In the bottom of the tenth, Jonathan Paplebon got ahead of Cano 0-2, who put good swings on the ball, and then pounded a high fastball up-the-middle for a base hit.  After hitting into a double play in a tight situation against the Rangers, Cabrera put down a bunt...successfully.  Paplebon fielded, looked at second, hesitated, and then threw to first to get Cabrera.  He had a shot at Cano too. 

Wilson Betemit pinch-hit for Molina, took a fastball for a strike, swung through another one, took one high for a ball, and then waved through more gas to return from whence he came.  Brett Gardner, in for Johnny Damon, who was placed on the DL for the first time in his career, fell behind 0-2, slapped two fastballs foul, took a fastball inside, another one just outside, fouled another heater off, and then grounded a splitter weakly past Paplebon.  Julio Lugo dove for the ball, it knocked off his glove, Cano scored and the Yankees had the game.  Shades of Luis Sojo in the 2000 World Series.  It wasn't a great splitter from Paplebon, and the pesky Gardner, in the 21st at bat of his career, popped his cherry. 

Cue Sinatra.  A lovely, much-needed win as the Yanks split the series.   

2008-07-06 21:11:34
1.   nick
Hell of a game!

You have to hope, just really hope, that these DL moves are cautious conservative treatment, and Damon and Matsui will be good to go as of the 18th....

2008-07-06 21:17:28
2.   Chyll Will
Very fitting title, Alex. The rags should pay you to do headlines for them. And Gardner's at bat was very confidence-inspiring as a fan. You just knew that he had more patience than Paps in that situation. Who needs Posednik, we've grown our own... >;)
2008-07-06 21:26:18
3.   weeping for brunnhilde
Speaking of Derek (and not to put a damper on tonight; it was a great win), is it just me, or has Derek's range up the middle improved only at the cost of his throwing?

He's really starting to worry me.

In the past, he'd have eaten that ball, for sure. It's almost like he's got something to prove.

I don't know.

2008-07-06 21:36:57
4.   monkeypants
3 I thought that it was SABR-wisdom that range is more important than errors. If Jeter is able to get to more balls in the middle, I'll take the occasional bad throw (and anyway, tonight's error did NOT lead to a run...that run would have scored on the subsequent double anyway).

That said, where Jeter's throwing worries me more is from the SS hole. He does not seem to have as much arm strength this season, so he is really gunning the ball from the hole and the throws are sailing.

2008-07-06 21:42:14
5.   tommyl
Dear lord, how bad is the NL West? The Giants, the freakin' Giants are at 39-50, in third place, 5 games out. Can MLB contract a whole division? That's embarassing.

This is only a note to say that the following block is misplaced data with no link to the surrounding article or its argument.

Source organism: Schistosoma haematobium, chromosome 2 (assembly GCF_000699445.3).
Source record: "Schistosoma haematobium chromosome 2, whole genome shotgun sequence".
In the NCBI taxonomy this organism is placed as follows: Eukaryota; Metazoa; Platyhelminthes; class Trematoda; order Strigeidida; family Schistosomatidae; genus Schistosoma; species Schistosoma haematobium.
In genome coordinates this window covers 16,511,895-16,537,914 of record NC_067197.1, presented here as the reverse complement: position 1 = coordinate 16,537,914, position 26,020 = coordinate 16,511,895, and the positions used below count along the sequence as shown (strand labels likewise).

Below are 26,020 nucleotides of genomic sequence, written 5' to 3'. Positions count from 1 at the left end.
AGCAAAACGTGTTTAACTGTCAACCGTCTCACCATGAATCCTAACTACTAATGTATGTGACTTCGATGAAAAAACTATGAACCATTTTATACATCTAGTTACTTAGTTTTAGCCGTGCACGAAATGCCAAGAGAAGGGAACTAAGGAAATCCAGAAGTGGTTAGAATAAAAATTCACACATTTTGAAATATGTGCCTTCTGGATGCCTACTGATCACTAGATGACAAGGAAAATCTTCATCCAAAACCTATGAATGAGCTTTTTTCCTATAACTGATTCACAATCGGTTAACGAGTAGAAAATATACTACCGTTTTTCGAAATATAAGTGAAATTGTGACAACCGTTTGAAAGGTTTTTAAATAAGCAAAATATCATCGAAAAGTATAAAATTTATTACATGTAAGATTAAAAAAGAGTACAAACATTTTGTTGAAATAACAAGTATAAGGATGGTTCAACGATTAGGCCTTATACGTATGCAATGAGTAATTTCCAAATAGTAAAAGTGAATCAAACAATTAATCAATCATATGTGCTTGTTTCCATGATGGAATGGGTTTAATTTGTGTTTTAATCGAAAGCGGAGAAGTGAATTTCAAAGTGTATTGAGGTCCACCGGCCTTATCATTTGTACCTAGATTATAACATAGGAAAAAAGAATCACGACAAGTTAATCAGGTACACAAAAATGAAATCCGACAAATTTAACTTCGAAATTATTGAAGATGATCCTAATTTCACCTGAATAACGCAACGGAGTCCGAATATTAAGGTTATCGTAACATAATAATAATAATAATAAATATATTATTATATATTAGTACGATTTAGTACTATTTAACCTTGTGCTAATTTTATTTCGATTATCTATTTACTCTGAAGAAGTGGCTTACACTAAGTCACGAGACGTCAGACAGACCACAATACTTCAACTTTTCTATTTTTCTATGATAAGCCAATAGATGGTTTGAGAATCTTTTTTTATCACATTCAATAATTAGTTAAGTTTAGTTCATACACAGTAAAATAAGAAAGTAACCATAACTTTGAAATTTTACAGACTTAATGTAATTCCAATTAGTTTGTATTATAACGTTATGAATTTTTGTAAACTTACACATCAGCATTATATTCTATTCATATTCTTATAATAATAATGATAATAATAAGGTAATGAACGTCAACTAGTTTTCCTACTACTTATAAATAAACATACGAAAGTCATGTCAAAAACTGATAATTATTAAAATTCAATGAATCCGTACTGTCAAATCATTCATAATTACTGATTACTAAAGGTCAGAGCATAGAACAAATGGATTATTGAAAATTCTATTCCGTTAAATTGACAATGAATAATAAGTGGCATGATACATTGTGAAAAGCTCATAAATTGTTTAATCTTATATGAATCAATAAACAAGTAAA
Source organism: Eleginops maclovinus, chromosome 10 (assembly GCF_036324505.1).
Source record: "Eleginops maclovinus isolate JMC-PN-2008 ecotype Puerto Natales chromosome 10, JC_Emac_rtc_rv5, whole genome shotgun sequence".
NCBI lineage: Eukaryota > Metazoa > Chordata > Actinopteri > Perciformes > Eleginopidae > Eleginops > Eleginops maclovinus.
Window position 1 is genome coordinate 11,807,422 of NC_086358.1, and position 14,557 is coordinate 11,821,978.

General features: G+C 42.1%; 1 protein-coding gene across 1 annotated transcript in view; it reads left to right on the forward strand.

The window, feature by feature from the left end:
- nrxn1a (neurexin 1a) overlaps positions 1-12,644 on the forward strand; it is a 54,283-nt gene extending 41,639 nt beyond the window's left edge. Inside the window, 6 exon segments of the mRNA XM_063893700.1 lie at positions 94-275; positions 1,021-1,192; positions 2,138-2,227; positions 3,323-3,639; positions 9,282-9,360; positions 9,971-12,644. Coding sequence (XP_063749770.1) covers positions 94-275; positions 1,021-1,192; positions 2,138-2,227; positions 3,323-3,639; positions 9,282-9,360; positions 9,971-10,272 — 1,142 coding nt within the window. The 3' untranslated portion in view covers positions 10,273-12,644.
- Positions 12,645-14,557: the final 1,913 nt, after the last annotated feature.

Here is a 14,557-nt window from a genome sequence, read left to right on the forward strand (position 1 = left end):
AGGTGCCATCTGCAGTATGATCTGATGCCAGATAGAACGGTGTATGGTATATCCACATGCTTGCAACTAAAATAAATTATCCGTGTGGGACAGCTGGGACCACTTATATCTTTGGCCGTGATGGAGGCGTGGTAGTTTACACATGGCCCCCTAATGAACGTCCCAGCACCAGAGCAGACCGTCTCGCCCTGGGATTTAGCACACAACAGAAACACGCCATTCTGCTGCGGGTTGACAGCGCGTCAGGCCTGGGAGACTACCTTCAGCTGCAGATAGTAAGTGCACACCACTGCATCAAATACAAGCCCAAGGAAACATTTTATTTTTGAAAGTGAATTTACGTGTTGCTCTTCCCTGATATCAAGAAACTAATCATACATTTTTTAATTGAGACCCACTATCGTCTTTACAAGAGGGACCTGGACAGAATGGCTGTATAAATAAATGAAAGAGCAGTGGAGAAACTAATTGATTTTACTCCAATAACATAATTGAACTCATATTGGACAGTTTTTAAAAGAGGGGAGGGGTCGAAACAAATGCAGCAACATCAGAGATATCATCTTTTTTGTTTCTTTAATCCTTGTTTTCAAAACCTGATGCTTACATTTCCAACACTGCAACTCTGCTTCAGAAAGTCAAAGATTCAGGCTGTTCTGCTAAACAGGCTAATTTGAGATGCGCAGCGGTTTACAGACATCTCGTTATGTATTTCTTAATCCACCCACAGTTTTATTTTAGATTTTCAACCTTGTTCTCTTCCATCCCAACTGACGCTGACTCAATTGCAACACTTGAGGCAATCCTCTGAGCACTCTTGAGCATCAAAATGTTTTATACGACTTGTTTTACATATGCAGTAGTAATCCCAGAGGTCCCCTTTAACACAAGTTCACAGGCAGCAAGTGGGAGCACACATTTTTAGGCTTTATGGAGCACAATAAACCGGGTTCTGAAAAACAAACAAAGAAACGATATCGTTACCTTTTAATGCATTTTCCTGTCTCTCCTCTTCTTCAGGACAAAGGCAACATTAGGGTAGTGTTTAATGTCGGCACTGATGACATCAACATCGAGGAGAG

2008-07-06 21:42:39
6.   Hugh Jorgan
As a Sox fan, all I can say is "sh*t!"

Seriously though, well played NY, they pulled out 2 squeekers when they needed them.

2008-07-06 21:44:04
7.   Chyll Will
2 Oops, credit where credit's due, RIYank came up with that one in the last thread. You get the root beer, pal. But B, you're still a better writer than the rags deserve >;)

3 Weep, you keep that up and I guarantee The Griddle will discover a really old book about you and how children should avoid you for their own safety... enjoy the emotional victory and enjoy the off-day, which I know you can't stand, but at least we go in as (big) winners >;)

2008-07-06 22:07:57
8.   weeping for brunnhilde
4 Yeah, I'm just saying. I don't like feeling nervous now when Derek's gearing up to throw.

7 Heh hehe heh ehe heh heh.

2008-07-06 22:08:33
9.   Bob Timmermann
Sabermetric wisdom, not SABR wisdom.
2008-07-06 22:11:39
10.   monkeypants
9 mistake!
2008-07-06 22:15:48
11.   monkeypants
So, I have tix for the Rays on Wednesday. I get to see about one game a year in person. I'm going with some family, and when I first bought the tickets before the season I was pissed that the only game I get six tickets for was against the Rays. Now, I'm pretty excited to see them--who knew they'd have the best record in the league.

Now I'm pissed to look at the sidebar and see the Sidney Ponson is the starter. Grrr...when the season started I had dreams of seeing Hughes or Wang or maybe Joba.

Oh well.

2008-07-07 04:40:10
12.   RIYank
Hey, a chylled root beer for me, just what I've always wanted!

I dunno, though. Sox fans 6 coming by and interjecting a compliment, in a respectful way? What have things come to???

2008-07-07 04:45:31
13.   OldYanksFan
10 SABR wisdom is that Derek Jeter should fasten his seatbelt before all throws.
2008-07-07 04:45:51
14.   Sliced Bread
I'm not sure if you guys are aware of this, you know, I try to keep my personal affairs out of the Banter and all, but Alex Rodriguez and I have been separated since last October. No acrimony, it's just better this way.
2008-07-07 05:04:15